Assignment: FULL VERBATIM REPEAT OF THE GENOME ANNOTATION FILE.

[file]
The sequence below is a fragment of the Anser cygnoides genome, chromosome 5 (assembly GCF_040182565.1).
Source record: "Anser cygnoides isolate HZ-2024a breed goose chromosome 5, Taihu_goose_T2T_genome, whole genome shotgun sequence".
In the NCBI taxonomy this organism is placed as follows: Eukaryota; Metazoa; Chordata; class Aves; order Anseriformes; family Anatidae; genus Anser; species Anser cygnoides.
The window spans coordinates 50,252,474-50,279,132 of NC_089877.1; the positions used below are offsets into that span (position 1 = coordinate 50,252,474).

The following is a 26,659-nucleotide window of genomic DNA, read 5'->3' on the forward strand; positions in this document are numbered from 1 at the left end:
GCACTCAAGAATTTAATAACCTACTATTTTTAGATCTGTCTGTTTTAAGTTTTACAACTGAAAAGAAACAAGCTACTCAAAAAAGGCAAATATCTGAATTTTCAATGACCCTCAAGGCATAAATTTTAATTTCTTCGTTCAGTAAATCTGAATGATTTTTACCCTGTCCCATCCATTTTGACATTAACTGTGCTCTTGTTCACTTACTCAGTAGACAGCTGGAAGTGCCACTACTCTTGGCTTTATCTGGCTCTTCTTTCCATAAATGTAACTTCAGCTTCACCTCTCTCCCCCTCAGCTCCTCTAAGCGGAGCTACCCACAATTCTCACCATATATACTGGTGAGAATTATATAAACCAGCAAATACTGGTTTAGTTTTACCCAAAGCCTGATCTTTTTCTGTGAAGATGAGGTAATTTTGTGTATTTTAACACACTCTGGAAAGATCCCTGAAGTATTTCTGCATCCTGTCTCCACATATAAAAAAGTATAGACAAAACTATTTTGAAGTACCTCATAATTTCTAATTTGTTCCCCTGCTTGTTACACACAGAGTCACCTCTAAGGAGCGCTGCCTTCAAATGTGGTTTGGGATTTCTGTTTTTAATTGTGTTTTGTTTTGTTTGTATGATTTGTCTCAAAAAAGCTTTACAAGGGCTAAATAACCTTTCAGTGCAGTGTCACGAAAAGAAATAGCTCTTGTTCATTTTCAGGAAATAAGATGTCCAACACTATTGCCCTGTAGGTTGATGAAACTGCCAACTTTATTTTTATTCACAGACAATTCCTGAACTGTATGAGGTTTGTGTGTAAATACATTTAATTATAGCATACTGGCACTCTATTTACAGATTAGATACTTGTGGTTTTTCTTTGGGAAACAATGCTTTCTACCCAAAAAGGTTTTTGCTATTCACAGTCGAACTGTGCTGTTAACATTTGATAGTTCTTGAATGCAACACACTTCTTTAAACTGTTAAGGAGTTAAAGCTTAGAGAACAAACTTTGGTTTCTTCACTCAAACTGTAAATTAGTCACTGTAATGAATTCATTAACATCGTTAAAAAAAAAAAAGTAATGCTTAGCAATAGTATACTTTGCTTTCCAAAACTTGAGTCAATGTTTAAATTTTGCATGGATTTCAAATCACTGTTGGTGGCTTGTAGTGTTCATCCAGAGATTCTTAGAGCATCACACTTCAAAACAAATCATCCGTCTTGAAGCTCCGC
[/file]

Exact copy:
The sequence below is a fragment of the Anser cygnoides genome, chromosome 5 (assembly GCF_040182565.1).
Source record: "Anser cygnoides isolate HZ-2024a breed goose chromosome 5, Taihu_goose_T2T_genome, whole genome shotgun sequence".
In the NCBI taxonomy this organism is placed as follows: Eukaryota; Metazoa; Chordata; class Aves; order Anseriformes; family Anatidae; genus Anser; species Anser cygnoides.
The window spans coordinates 50,252,474-50,279,132 of NC_089877.1; the positions used below are offsets into that span (position 1 = coordinate 50,252,474).

The following is a 26,659-nucleotide window of genomic DNA, read 5'->3' on the forward strand; positions in this document are numbered from 1 at the left end:
GCACTCAAGAATTTAATAACCTACTATTTTTAGATCTGTCTGTTTTAAGTTTTACAACTGAAAAGAAACAAGCTACTCAAAAAAGGCAAATATCTGAATTTTCAATGACCCTCAAGGCATAAATTTTAATTTCTTCGTTCAGTAAATCTGAATGATTTTTACCCTGTCCCATCCATTTTGACATTAACTGTGCTCTTGTTCACTTACTCAGTAGACAGCTGGAAGTGCCACTACTCTTGGCTTTATCTGGCTCTTCTTTCCATAAATGTAACTTCAGCTTCACCTCTCTCCCCCTCAGCTCCTCTAAGCGGAGCTACCCACAATTCTCACCATATATACTGGTGAGAATTATATAAACCAGCAAATACTGGTTTAGTTTTACCCAAAGCCTGATCTTTTTCTGTGAAGATGAGGTAATTTTGTGTATTTTAACACACTCTGGAAAGATCCCTGAAGTATTTCTGCATCCTGTCTCCACATATAAAAAAGTATAGACAAAACTATTTTGAAGTACCTCATAATTTCTAATTTGTTCCCCTGCTTGTTACACACAGAGTCACCTCTAAGGAGCGCTGCCTTCAAATGTGGTTTGGGATTTCTGTTTTTAATTGTGTTTTGTTTTGTTTGTATGATTTGTCTCAAAAAAGCTTTACAAGGGCTAAATAACCTTTCAGTGCAGTGTCACGAAAAGAAATAGCTCTTGTTCATTTTCAGGAAATAAGATGTCCAACACTATTGCCCTGTAGGTTGATGAAACTGCCAACTTTATTTTTATTCACAGACAATTCCTGAACTGTATGAGGTTTGTGTGTAAATACATTTAATTATAGCATACTGGCACTCTATTTACAGATTAGATACTTGTGGTTTTTCTTTGGGAAACAATGCTTTCTACCCAAAAAGGTTTTTGCTATTCACAGTCGAACTGTGCTGTTAACATTTGATAGTTCTTGAATGCAACACACTTCTTTAAACTGTTAAGGAGTTAAAGCTTAGAGAACAAACTTTGGTTTCTTCACTCAAACTGTAAATTAGTCACTGTAATGAATTCATTAACATCGTTAAAAAAAAAAAAGTAATGCTTAGCAATAGTATACTTTGCTTTCCAAAACTTGAGTCAATGTTTAAATTTTGCATGGATTTCAAATCACTGTTGGTGGCTTGTAGTGTTCATCCAGAGATTCTTAGAGCATCACACTTCAAAACAAATCATCCGTCTTGAAGCTCCGC